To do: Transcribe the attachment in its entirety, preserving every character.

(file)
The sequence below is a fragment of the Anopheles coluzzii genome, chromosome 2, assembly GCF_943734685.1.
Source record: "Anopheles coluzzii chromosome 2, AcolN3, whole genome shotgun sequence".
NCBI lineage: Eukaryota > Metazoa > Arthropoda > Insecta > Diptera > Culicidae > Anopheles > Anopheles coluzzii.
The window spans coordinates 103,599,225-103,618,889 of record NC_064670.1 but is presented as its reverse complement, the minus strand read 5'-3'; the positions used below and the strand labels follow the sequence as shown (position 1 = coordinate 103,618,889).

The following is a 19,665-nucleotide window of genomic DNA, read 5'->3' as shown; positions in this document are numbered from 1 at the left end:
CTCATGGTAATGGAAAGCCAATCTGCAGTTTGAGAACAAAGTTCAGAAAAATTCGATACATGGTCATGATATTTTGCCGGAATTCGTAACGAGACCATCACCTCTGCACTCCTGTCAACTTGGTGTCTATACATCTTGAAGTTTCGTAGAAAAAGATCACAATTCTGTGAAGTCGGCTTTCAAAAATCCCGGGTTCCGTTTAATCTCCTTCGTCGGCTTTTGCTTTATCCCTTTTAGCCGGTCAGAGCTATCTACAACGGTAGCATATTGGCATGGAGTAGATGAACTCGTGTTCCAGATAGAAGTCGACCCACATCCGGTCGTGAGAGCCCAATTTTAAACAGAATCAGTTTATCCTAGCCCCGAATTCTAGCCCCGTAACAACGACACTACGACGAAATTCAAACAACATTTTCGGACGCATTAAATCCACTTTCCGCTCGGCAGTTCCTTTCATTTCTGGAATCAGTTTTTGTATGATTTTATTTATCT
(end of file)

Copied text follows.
The sequence below is a fragment of the Anopheles coluzzii genome, chromosome 2, assembly GCF_943734685.1.
Source record: "Anopheles coluzzii chromosome 2, AcolN3, whole genome shotgun sequence".
NCBI lineage: Eukaryota > Metazoa > Arthropoda > Insecta > Diptera > Culicidae > Anopheles > Anopheles coluzzii.
The window spans coordinates 103,599,225-103,618,889 of record NC_064670.1 but is presented as its reverse complement, the minus strand read 5'-3'; the positions used below and the strand labels follow the sequence as shown (position 1 = coordinate 103,618,889).

The following is a 19,665-nucleotide window of genomic DNA, read 5'->3' as shown; positions in this document are numbered from 1 at the left end:
CTCATGGTAATGGAAAGCCAATCTGCAGTTTGAGAACAAAGTTCAGAAAAATTCGATACATGGTCATGATATTTTGCCGGAATTCGTAACGAGACCATCACCTCTGCACTCCTGTCAACTTGGTGTCTATACATCTTGAAGTTTCGTAGAAAAAGATCACAATTCTGTGAAGTCGGCTTTCAAAAATCCCGGGTTCCGTTTAATCTCCTTCGTCGGCTTTTGCTTTATCCCTTTTAGCCGGTCAGAGCTATCTACAACGGTAGCATATTGGCATGGAGTAGATGAACTCGTGTTCCAGATAGAAGTCGACCCACATCCGGTCGTGAGAGCCCAATTTTAAACAGAATCAGTTTATCCTAGCCCCGAATTCTAGCCCCGTAACAACGACACTACGACGAAATTCAAACAACATTTTCGGACGCATTAAATCCACTTTCCGCTCGGCAGTTCCTTTCATTTCTGGAATCAGTTTTTGTATGATTTTATTTATCT